A sealing agent may also be applied to the shell once the selected color modifiers have been painted on in order to seal the color on the shell and enhance the gloss. The sealing agent is stored in bottle 39 of kit 11 and may be chosen from the classes of clear air-dry coatings such as cellulose nitrate lacquers or ester varnishes. It is especially useful to use an alkyl-2-cyanoacrylate brush-on coating such as Lee "cyanoacrylate gel" coatings, based on such monomers, as it is easy to apply or brush-on such systems, and since they improve the overall product, since the acrylic-based color modifiers may have some surface tack (due to oxygen inhibition) and these coatings seal off oxygen and copolymerize with the surface of the color modifier.
Once shell 29 has been painted to the practitioner's satisfaction, it is then removed and sent to the dental laboratory. Since shell 29 provides a far more accurate representation of the color and appearance of what the dental prosthesis should be, the dental lab can produce a prosthesis that has a coloring and appearance that is far more satisfactory than achieved in prior art systems.
Turning now to FIG. 7, there is provided a second color range finder suitable for a patient's posterior teeth and generally indicated at 51. Range finder 51 comprises a series of head elements 53, each of which identifies a different color than the remaining elements. Elements 53 are fixed in a row along a stand 55. In use, range finder 51 is placed over the area of a patient's mouth to which a prosthesis will be applied in order to determine which element 53 provides the most accurate color match. Alternatively, utilizing an arm 57, as best shown in FIGS. 8 and 9, each of elements 53 may be placed in the desired location in the posterior portion of a patient's mouth to determine which element 53 is most appropriate.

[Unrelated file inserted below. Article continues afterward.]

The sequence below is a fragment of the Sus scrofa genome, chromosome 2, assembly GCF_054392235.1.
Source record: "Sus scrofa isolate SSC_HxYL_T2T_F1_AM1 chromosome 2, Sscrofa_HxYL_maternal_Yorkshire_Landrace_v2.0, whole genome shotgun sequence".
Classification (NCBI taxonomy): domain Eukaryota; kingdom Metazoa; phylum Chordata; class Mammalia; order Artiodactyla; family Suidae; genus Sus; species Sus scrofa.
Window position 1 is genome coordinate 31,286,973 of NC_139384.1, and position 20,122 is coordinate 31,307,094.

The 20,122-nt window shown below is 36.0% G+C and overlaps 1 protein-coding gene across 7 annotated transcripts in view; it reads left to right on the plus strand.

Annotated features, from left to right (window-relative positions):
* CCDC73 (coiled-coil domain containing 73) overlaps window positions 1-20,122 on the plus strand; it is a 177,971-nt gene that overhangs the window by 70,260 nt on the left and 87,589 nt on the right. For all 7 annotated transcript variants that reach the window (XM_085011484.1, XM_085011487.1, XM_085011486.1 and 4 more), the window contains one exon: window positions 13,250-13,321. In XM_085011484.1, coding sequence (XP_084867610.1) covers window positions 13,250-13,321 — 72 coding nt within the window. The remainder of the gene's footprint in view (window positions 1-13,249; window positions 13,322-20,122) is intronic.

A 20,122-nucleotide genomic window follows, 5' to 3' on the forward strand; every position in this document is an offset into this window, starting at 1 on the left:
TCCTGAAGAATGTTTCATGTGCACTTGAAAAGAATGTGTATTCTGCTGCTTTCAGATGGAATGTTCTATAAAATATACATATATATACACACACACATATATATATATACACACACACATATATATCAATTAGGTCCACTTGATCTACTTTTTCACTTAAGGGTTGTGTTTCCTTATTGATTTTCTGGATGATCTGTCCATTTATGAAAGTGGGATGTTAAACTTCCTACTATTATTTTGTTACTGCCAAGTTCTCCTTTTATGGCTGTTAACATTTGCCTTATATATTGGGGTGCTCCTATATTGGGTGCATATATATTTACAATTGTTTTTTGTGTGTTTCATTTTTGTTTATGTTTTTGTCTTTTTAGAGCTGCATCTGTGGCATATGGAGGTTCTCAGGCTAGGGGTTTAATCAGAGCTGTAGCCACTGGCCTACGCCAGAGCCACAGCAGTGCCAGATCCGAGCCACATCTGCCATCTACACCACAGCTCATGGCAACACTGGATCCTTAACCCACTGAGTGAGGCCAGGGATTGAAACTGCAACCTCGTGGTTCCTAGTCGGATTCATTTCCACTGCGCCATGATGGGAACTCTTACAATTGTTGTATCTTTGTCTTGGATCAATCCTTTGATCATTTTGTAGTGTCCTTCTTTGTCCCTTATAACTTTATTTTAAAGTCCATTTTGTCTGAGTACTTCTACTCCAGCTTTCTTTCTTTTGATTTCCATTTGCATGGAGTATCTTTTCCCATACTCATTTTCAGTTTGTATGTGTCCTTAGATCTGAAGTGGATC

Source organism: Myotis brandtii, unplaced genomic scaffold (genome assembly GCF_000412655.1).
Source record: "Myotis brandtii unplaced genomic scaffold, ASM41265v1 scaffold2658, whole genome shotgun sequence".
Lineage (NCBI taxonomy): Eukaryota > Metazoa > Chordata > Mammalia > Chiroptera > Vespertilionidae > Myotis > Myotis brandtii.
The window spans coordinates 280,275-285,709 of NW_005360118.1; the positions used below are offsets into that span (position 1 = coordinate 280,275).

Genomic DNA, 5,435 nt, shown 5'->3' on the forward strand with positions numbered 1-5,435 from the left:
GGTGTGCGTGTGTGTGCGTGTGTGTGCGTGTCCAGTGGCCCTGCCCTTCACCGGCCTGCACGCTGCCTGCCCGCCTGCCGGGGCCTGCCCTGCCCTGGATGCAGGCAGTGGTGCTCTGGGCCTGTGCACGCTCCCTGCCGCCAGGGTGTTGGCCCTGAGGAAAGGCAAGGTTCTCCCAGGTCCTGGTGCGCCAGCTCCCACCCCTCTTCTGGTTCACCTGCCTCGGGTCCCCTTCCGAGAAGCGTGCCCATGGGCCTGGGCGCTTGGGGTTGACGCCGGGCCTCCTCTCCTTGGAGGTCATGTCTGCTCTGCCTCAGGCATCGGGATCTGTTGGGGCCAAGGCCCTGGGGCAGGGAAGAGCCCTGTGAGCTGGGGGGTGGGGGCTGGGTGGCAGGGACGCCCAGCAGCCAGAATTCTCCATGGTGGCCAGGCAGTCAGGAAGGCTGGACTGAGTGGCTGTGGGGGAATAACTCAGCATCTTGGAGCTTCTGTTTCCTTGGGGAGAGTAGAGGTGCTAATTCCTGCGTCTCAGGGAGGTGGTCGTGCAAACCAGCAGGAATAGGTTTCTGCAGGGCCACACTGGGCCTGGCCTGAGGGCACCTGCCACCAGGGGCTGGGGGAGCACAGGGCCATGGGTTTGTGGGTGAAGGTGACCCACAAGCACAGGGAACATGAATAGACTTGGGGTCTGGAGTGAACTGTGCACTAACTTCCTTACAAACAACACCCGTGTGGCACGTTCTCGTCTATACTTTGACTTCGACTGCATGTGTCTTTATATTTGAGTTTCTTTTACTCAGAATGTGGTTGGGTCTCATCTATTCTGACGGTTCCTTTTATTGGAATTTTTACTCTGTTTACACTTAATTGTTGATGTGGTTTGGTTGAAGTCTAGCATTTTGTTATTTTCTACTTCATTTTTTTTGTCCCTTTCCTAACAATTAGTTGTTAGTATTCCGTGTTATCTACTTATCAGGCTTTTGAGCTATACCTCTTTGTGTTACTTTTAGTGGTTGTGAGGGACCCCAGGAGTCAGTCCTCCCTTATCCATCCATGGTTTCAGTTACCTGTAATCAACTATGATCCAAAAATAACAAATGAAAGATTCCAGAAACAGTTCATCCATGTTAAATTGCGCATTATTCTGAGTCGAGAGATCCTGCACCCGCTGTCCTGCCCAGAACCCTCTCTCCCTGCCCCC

Once a specific tooth member 53 of range finder 51 has been selected, such as the tooth member designated A1, a corresponding shell 59, as shown in FIG. 10, and that has a structure that is suitable for placement over a patient's posterior bicuspid, is selected. Selected shell 59 is placed over posterior tooth 61 in the patient's mouth (see FIG. 10) where it is painted by the dental practitioner, as previously described, in order to achieve a customized plastic shell that accurately represents the color that is needed for the dental prosthesis. Alternatively, as shown in FIG. 11, shell 29 may be placed over a posterior molar tooth 63. Once painting of the shell has been completed, as before, it is sent to a dental laboratory, for production of the prosthesis.
It will thus be seen that the objects set forth above, among those made apparent from the preceding description, are efficiently attained, and, since certain changes may be made in carrying out the above process and in the system set forth set forth, without departing from the spirit and scope of the invention, it is intended that all matter contained in the above description and shown in the drawings shall be interpreted as illustrative and not in a limiting sense.
It is also to be understood that the following claims are intended to cover all of the generic and specific features of the invention herein described, and all statements of the scope of the invention which, as a matter of language, might be said to fall therebetween.